CDC, Human Coronavirus, World Health Organization, NYC Department of Health, 2019-nCoV, precautions

The U.S. Centers for Disease Control and Prevention (CDC) began screening passengers arriving from Wuhan, China on Friday (January 17) at John F. Kennedy International Airport (JFK) in response to an outbreak in China caused by a novel coronavirus (2019-nCoV).

Coronaviruses are a group of viruses that can cause either mild illness, such as a cold, or can make people sick with pneumonia.

A “novel coronavirus” is a new strain of virus in the coronavirus family that has not been previously identified in humans.

“At this time, the actual risk to New Yorkers is low, but our level of preparedness is high, and we are monitoring the situation daily to determine if our plans to protect New Yorkers need to be adjusted accordingly,” said Health Commissioner Dr. Oxiris Barbot.

The New York City Health Department, in collaboration with federal, state, and local partners, has implemented procedures to transport arriving persons that the CDC identifies with symptoms concerning for the 2019-nCoV for medical evaluation and testing.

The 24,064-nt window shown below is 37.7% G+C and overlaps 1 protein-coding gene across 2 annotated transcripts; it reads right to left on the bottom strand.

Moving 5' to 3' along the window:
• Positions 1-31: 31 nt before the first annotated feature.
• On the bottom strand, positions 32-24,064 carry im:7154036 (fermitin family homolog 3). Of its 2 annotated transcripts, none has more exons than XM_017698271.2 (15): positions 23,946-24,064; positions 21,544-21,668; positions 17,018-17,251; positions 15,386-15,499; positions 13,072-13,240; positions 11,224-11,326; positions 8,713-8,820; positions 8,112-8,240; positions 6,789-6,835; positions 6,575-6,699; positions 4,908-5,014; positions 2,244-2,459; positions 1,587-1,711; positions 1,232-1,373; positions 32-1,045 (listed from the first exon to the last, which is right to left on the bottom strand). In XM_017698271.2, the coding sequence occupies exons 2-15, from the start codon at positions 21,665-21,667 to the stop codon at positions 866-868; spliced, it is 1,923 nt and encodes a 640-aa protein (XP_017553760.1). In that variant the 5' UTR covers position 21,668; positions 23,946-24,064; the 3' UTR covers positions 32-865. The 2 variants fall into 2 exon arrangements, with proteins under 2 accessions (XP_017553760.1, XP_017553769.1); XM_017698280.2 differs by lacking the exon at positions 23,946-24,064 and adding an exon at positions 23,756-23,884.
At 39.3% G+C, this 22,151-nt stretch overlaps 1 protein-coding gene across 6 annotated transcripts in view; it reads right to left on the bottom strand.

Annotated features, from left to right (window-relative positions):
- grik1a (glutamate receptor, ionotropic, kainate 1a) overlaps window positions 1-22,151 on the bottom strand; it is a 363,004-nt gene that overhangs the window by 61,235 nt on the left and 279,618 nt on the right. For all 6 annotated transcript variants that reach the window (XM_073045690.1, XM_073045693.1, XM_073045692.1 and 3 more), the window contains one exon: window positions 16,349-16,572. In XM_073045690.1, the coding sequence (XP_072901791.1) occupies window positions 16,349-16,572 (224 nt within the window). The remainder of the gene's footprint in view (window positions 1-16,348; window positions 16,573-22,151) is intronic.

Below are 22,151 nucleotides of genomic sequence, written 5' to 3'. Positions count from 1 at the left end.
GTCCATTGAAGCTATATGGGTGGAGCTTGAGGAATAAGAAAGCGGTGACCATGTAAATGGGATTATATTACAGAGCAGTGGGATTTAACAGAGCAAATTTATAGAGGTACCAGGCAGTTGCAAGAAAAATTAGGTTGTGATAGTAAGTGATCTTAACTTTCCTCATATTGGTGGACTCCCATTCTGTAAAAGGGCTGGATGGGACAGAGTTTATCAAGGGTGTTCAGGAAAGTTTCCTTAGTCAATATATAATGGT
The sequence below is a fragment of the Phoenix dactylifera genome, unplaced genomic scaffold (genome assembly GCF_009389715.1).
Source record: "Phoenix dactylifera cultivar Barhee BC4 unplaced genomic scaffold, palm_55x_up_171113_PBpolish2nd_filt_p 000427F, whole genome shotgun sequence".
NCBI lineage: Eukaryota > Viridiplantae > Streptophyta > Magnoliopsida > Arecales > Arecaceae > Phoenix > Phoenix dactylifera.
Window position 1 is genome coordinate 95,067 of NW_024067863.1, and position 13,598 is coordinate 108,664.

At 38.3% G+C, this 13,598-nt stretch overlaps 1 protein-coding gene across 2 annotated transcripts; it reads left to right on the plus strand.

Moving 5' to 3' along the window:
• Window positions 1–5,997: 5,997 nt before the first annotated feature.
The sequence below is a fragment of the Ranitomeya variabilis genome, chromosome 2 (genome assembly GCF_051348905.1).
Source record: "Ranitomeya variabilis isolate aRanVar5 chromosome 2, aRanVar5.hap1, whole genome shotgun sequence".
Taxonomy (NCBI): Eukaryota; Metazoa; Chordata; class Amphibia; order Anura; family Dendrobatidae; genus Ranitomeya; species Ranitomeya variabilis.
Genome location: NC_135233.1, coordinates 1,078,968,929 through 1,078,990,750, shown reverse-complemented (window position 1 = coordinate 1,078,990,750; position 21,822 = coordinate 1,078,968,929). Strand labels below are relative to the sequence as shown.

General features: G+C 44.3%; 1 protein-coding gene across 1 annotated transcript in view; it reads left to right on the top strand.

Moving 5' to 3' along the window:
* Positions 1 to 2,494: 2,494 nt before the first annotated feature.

In addition, the Department is working with other healthcare and government partners, including NYC Health + Hospitals and the State Department of Health, and NYC Emergency Management to execute evaluation protocols for potential patients with 2019-nCoV and ensure the City’s response is unified and tightly coordinated.


Human coronaviruses commonly cause mild-to-moderate illness in people. Symptoms can include:

  • Runny nose
  • Headache
  • Cough
  • Sore throat
  • Fever


Two newer human coronaviruses — MERS-CoV and SARS-CoV — can frequently cause severe illness. MERS symptoms usually include fever, cough, and shortness of breath which often progress to pneumonia. About three out of every 10 patients reported with MERS have died. MERS cases continue to occur, primarily in the Arabian Peninsula.

SARS symptoms often include fever, chills and body aches. These symptoms usually progress to pneumonia. No human cases of SARS have been reported anywhere in the world since 2004.


There are currently no vaccines available to protect against human coronavirus infection. To reduce your risk of infection:

  • Wash your hands often with soap and warm water for at least 20 seconds.
  • Avoid touching your eyes, nose or mouth with unwashed hands.
  • Avoid close contact with people who are sick.


There is no specific treatment available for any coronavirus.

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